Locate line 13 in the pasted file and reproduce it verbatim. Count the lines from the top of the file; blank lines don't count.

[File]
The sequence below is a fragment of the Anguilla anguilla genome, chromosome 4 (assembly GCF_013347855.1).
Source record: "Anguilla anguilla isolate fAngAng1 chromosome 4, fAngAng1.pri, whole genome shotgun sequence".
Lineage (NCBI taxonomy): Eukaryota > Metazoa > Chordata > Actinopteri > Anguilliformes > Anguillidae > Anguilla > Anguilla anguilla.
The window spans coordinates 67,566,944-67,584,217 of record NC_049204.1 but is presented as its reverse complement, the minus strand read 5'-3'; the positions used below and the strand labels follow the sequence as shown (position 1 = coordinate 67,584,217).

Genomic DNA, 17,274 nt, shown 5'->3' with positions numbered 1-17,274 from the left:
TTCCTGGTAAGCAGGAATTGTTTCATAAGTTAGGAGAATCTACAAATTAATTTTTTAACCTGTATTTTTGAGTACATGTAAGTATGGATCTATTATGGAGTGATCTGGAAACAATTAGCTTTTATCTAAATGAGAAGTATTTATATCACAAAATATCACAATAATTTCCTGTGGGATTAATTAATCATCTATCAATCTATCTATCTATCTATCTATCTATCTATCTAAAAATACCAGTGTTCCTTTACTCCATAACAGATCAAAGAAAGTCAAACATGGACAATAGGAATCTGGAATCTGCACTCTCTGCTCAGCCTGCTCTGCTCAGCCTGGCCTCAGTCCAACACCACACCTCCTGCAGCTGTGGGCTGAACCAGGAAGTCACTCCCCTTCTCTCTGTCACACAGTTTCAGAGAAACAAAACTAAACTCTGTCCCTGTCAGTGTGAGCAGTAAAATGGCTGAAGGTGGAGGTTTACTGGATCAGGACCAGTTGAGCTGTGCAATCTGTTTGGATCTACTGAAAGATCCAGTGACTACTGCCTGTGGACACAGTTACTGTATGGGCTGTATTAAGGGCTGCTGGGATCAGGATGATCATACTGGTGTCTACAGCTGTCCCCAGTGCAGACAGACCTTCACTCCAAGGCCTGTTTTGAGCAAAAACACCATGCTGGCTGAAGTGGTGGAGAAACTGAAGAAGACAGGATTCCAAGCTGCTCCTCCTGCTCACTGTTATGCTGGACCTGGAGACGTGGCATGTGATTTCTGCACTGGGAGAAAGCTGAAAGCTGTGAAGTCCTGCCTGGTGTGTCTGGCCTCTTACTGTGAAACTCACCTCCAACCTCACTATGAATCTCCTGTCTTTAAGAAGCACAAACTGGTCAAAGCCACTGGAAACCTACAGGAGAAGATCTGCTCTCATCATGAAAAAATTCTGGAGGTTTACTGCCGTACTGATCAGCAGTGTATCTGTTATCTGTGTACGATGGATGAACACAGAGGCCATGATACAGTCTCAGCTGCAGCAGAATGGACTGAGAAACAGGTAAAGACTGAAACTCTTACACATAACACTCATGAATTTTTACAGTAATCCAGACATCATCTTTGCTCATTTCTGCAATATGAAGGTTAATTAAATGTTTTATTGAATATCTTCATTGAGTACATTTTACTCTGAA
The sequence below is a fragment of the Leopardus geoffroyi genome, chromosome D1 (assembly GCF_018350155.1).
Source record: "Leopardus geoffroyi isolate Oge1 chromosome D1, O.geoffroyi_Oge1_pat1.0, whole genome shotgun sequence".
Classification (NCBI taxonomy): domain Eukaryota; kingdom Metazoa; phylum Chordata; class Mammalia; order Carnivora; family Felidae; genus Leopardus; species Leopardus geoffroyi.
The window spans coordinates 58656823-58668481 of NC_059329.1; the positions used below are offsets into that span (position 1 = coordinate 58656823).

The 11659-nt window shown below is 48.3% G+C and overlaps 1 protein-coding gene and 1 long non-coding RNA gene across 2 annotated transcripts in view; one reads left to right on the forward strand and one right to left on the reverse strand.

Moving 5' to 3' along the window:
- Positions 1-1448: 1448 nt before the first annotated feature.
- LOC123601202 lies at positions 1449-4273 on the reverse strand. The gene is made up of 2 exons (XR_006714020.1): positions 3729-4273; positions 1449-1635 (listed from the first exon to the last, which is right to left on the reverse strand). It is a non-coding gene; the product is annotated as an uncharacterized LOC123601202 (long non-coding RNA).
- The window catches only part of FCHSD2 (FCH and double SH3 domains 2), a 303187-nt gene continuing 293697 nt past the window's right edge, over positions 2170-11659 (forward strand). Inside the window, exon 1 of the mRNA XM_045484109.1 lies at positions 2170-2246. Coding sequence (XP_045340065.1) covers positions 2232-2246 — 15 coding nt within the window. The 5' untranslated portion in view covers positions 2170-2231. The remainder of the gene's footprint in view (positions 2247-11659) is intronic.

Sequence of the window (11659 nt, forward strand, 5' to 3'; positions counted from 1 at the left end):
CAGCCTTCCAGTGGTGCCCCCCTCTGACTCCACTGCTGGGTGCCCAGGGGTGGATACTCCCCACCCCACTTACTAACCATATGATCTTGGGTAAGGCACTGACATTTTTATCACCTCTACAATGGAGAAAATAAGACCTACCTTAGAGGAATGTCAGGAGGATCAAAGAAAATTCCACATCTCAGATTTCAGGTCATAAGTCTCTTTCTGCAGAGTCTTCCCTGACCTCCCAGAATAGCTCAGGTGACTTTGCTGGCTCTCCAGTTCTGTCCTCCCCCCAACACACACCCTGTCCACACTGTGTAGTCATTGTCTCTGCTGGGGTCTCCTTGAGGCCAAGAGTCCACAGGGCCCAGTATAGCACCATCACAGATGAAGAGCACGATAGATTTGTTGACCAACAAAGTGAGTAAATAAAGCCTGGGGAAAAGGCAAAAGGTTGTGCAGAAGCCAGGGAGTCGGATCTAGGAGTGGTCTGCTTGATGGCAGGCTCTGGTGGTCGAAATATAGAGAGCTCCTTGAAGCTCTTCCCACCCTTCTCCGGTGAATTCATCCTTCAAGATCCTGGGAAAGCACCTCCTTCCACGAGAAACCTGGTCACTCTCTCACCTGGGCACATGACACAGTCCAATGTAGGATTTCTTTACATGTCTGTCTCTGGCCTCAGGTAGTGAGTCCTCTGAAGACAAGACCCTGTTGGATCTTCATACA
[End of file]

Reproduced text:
- Positions 1-1448: 1448 nt before the first annotated feature.